ANOTHER COURT WIN: For Mike Wilson.
The Arkansas Supreme Court
today reversed a lower court ruling by Judge Chris Piazza and declared that Mike Wilson had properly challenged spending of state surplus — the General Improvement Fund — as unconstitutional.
One key point. Attorney General Leslie Rutledge
attempted to defeat Wilson's suit on ground of mootness
. But the Supreme Court noted that some $2.4 million sent to economic development districts in the legislature's money laundering scheme remained unspent at the time of the trial. Taxpayers should be entitled to repayment of unspent money said the court in an opinion written by Justice Robin Wynne
Wynne wrote that the Constitution requires money be drawn from the treasury only for specific appropriations with purposes "distinctly stated." To get around an earlier court ruling on another Wilson suit over spending
of state money on local projects, the legislature parceled out surplus to regional planning districts. These agencies then generally distributed the money as individual legislators directed from proportionate shares of the money. The court said that wasn't good enough
A "grant" to CAPDD is inadequate under article 5, $ 29, just as an appropriation of "state assistance" or "state aid" was held to be unconstitutional in Wilson II [the earlier lawsuit]. The State argues that the purpose of the appropriations can be found in external statutes-here, Arkansas Code Annotated section 1,4-1,66-201 et seq.-where it is clear that the statutes are applicable. The State contends that in light of the statutory and regulatory mechanisms expressly governing the disbursement of funds to planning and development districts, the only reasonable interpretation of the "distinct purpose" of the challenged acts is to promote economic development for the benefit of the citizens of Arkansas. However, the plain language of article 5, $ 29 requires the purpose of the appropriation to be distinctly stated in the bill itself. Accordingly, we reverse and remand on this point without reaching Wilson's factual allegations because the acts are facially unconstitutional.
Wilson limited his suit to expenditures of the Central Arkansas Planning and Development District, which covers the area where he lives.
The decision was, effectively, 5-2. Justices Rhonda Wood
and Shawn Womack
dissented from significant
portions of the majority ruling, agreeing only that Wilson had standing
to sue. They would have dismissed the case against the state for mootness. They also asserted that the legislative spending was not unconstitutional local legislation, an issue the majority didn't reach because it said the act was facially unconstitutional for failing to give a specific purpose for the spending. Wood, while agreeing with some of the majority's analysis on the constitutionality of the appropriation for planning districts, said the Constitution doesn't require a specific showing of how the money is to be spent, as an earlier court ruling held. The money was used for legislatively favored local causes, many of them strictly local in nature (such as warmups for a local high school team). But that became clear only after the districts began handing out money at legislators' direction.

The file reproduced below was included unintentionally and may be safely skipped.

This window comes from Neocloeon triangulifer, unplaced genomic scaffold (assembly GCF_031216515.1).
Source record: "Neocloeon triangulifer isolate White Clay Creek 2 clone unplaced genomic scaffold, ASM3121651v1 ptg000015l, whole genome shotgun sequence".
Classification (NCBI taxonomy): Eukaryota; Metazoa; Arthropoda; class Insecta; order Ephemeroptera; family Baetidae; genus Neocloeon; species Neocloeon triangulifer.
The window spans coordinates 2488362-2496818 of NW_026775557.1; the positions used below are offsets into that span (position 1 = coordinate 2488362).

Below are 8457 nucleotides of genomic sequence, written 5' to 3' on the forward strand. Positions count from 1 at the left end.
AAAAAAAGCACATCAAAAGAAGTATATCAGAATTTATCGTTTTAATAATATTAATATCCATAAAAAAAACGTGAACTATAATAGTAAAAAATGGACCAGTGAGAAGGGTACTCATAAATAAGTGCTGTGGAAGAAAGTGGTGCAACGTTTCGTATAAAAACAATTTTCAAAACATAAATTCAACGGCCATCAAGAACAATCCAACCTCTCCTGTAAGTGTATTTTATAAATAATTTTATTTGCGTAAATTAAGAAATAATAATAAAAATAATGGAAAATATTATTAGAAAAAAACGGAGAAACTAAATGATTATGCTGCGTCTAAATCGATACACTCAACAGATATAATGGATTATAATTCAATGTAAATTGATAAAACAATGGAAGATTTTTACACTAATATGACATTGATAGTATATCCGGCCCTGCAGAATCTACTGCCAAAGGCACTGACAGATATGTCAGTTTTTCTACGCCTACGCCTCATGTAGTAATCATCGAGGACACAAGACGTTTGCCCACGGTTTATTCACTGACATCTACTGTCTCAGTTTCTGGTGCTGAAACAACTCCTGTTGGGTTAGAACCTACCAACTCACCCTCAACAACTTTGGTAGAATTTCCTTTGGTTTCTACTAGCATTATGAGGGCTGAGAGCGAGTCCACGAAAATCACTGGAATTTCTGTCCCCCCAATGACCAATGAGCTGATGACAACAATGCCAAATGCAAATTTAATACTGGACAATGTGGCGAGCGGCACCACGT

Spending of this money has always been corrupt at a certain level — bad government if not strictly illegal. But it has led to criminal corruption. Two former legislators, Jon Woods
and Micah Neal,
were indicted for scheming with others to get kickbacks from hundreds of thousands of GIF money funneled to Ecclesia College,
a private Bible college in Springdale. Numerous instances have been cited of money spent on dubious or non-existent enterprises. Lawyers in the Springdale case have said they've been told to expect further indictments. Senate Republicans have even adopted a rule to deal with leadership changes that might be required in the event of more criminal charges.
The Supreme Court — not counting Rhonda Wood and Shawn Womack, both Republicans,
and Womack a former legislator — struck an important blow today for cleaner and constitutional government.
If the money spent through the planning districts was legal — as the state, legislators and the two dissenting justices argue — why did legislators not simply pass specific legislation to do it?
Wilson, a Jacksonville lawyer
and former state legislator, took on the issue years ago as a pro bono cause. He deserves a round of applause.
With money tight and Gov. Asa Hutchinson in opposition, the legislature sent out no GIF money in the 2017 session, but many were unhappy about it.
UPDATE: Wilson said he was "gratified" the Supreme Court majority had adopted retired Justice Robert Brown's ruling in earlier cases on legislative spending of surplus on local projects. He said he hoped the ruling would give "backbone" to local agencies such as the planning and development districts "to refuse to do this kind of stuff."
He said it's unclear how much money is unspent at CAPDD. It was $2.4 million at trial, but he said there was an inconclusive answer at oral arguments to a question about how much remained unspent and thus could be returned to the treasury.
Wilson said he would likely ask on the remand to Judge Piazza for some attorney fees for a lawyer who'd helped him, John Ogles, but he planned to take no fees himself.